Beware the Dangers from AM Radio and 5G Transmission Sites


TCI Magazine, official publication of the TREE CARE INDUSTRY ASSOCIATION


As if tree care isn’t dangerous enough, there’s an increasing safety threat that hasn’t yet gotten much attention – radio waves. Radio waves are everywhere, and have been since the dawn of the universe. Man-made ones have been around for more than a century, starting with the wireless telegraph. But with ever-more sophisticated uses of the radio spectrum and increased use of aerial equipment –aerial lifts and cranes – in proximity to the source of radio waves, serious injury becomes a concern.

The latest threat is the proliferation of the so-called 5G, or Fifth Generation, cellular-phone networking that promises faster data speeds and greater reliability using multiple technologies, including mini-cell sites at the neighborhood level on utility poles. But working too closely or too long near one of these mini installations or near a high-power radio transmitter can be dangerous in several ways, specifically resulting in burns or, in some rare circumstances, electric shock.

The industry has experienced incidents related to radio-frequency (RF) radiation.

John Haehnel, director of safety and training for Tree Tech, Inc., a dual-accredited, 38-year TCIA member company headquartered in Foxboro, Massachusetts, can speak to the dangers from experience, and has the scars to prove it.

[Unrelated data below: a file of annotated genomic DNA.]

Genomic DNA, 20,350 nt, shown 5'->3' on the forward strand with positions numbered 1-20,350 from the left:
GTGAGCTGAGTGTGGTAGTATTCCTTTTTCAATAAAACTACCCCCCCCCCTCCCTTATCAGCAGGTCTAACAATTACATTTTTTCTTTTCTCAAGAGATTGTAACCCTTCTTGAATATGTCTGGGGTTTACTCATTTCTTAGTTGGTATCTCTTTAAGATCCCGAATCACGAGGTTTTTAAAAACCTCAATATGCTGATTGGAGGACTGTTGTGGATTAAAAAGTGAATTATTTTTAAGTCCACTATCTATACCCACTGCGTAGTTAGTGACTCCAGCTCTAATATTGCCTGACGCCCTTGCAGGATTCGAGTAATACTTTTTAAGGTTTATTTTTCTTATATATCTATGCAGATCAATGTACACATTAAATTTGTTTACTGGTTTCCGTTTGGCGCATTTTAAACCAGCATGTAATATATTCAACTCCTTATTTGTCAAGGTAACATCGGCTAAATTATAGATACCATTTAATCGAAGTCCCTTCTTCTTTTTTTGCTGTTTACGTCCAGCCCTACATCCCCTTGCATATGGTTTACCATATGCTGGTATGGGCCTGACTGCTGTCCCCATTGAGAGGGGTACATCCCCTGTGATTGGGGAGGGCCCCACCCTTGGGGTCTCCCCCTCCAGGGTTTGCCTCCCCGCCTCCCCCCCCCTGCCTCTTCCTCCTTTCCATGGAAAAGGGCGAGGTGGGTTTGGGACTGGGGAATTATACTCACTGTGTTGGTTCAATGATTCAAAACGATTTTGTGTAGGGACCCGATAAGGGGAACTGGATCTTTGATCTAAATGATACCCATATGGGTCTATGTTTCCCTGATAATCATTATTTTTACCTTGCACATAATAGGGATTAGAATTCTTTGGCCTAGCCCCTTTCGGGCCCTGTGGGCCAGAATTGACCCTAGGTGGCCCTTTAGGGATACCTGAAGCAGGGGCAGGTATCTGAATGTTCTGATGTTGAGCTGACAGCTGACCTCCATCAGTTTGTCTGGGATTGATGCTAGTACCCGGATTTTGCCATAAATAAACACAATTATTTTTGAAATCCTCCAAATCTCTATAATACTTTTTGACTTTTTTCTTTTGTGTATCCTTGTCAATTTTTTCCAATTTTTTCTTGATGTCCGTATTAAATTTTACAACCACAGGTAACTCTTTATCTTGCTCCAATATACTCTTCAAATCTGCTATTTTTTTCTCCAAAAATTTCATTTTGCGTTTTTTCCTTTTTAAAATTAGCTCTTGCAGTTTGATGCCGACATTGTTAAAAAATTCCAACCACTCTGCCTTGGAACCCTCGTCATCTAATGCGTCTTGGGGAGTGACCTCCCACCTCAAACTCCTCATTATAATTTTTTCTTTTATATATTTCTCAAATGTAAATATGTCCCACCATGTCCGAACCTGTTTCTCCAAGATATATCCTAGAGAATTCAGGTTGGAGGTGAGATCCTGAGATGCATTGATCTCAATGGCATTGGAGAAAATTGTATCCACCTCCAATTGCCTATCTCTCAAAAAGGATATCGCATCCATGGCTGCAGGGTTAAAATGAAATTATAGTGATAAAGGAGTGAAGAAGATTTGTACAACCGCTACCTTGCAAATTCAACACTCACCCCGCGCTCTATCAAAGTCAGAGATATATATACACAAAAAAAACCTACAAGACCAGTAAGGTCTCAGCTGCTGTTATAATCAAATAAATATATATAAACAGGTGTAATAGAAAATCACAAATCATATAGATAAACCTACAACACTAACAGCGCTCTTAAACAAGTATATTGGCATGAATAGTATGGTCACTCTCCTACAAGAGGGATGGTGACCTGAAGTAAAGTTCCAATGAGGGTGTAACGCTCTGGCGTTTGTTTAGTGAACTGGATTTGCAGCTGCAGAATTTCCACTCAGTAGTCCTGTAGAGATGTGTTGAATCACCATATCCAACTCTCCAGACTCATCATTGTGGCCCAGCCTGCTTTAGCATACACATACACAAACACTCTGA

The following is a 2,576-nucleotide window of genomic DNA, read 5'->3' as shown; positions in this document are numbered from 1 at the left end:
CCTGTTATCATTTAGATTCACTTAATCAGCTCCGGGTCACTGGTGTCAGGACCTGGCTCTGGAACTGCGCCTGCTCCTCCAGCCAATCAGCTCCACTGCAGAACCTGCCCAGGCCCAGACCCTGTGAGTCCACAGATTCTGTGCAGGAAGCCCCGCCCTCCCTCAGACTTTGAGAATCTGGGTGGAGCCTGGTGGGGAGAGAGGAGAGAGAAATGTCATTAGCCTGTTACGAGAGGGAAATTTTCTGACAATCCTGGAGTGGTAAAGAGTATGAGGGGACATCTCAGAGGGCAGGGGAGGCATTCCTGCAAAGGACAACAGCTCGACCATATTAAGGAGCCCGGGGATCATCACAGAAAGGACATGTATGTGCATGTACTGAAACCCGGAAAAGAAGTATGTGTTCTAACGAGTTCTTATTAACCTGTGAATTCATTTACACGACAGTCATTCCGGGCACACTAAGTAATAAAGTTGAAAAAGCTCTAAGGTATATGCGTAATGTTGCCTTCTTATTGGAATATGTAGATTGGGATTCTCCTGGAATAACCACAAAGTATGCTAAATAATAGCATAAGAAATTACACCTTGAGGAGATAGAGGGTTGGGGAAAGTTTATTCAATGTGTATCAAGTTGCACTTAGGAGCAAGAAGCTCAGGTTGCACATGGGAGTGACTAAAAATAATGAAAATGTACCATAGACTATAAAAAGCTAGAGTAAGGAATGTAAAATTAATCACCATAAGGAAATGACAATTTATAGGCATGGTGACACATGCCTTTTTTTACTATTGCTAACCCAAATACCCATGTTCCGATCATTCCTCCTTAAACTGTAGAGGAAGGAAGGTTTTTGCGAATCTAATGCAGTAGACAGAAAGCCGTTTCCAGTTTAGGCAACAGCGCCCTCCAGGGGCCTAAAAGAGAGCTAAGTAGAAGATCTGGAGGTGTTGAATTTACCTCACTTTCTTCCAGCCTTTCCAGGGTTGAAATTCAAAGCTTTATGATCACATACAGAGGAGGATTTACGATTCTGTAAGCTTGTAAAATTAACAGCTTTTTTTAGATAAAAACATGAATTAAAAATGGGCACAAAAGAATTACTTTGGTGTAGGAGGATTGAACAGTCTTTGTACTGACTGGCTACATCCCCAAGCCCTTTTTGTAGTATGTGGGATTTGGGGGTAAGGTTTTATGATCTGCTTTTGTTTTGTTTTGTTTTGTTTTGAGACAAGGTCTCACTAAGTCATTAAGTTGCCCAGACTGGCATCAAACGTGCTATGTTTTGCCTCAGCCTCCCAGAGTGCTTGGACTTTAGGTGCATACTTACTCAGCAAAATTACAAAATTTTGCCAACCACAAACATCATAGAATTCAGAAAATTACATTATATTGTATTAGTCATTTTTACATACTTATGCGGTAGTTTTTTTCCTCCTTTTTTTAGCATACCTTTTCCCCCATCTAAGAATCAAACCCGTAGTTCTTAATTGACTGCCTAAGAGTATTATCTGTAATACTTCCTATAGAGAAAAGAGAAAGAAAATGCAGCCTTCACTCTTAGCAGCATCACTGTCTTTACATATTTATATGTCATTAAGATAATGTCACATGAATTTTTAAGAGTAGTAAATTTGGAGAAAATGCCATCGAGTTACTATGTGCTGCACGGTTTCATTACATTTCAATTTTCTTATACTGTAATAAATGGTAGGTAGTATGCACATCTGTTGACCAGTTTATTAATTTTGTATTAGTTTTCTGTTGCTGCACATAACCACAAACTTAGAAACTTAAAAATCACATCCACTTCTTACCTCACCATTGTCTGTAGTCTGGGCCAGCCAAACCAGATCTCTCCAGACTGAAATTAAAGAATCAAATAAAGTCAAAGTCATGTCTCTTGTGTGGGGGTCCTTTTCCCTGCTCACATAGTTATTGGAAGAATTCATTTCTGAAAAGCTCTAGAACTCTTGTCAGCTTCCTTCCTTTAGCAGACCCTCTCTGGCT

This past September, Haehnel and his utility line-clearance crew were working just outside of Boston with an all-terrain crane within the proximity – about 100 yards – of several AM radio towers and a 5G cell-transmission installation. “I got zapped,” he reports, “maybe from the AM tower or the 5G. We are running into that more and more.”

Haehnel, who happened to be filling in for the vacationing crane operator that day, states that, as one of his crew was getting ready to go aloft, the worker reported something was wrong and that he felt as if he was being shocked. (This phenomenon is described in numerous Federal Communications Commission [FCC] documents.)

Haehnel had the crane boom out about 110 feet or more. “I had the crane’s ball down to tie in the worker, walked over to it, got to within a foot-and-a-half and got zapped by the ball.” He says the lightning-like flashover resulted in first- and second-degree burns and a scar to one hand. “The ball was so hot, you could not touch it.”

Initially, Haehnel thought the situation might be something electrical with the crane, until the nearby radio towers explained it. “Ironically, I had just done a small-scale, 5G safety presentation just two weeks prior,” he says, adding, “but from where we were, we could not see the big 5G antenna,” which is part of a 5G network, not just the small local sites.

Haehnel reports that they later discovered four or five AM antennas and the big 5G antenna installation nearby. “We had scoped out the site and put the crane ball next to the tree, but we could not see the towers from ground level,” he says.

Read more at:

View a video demonstrating the radio-frequency-related arcing at the link above.

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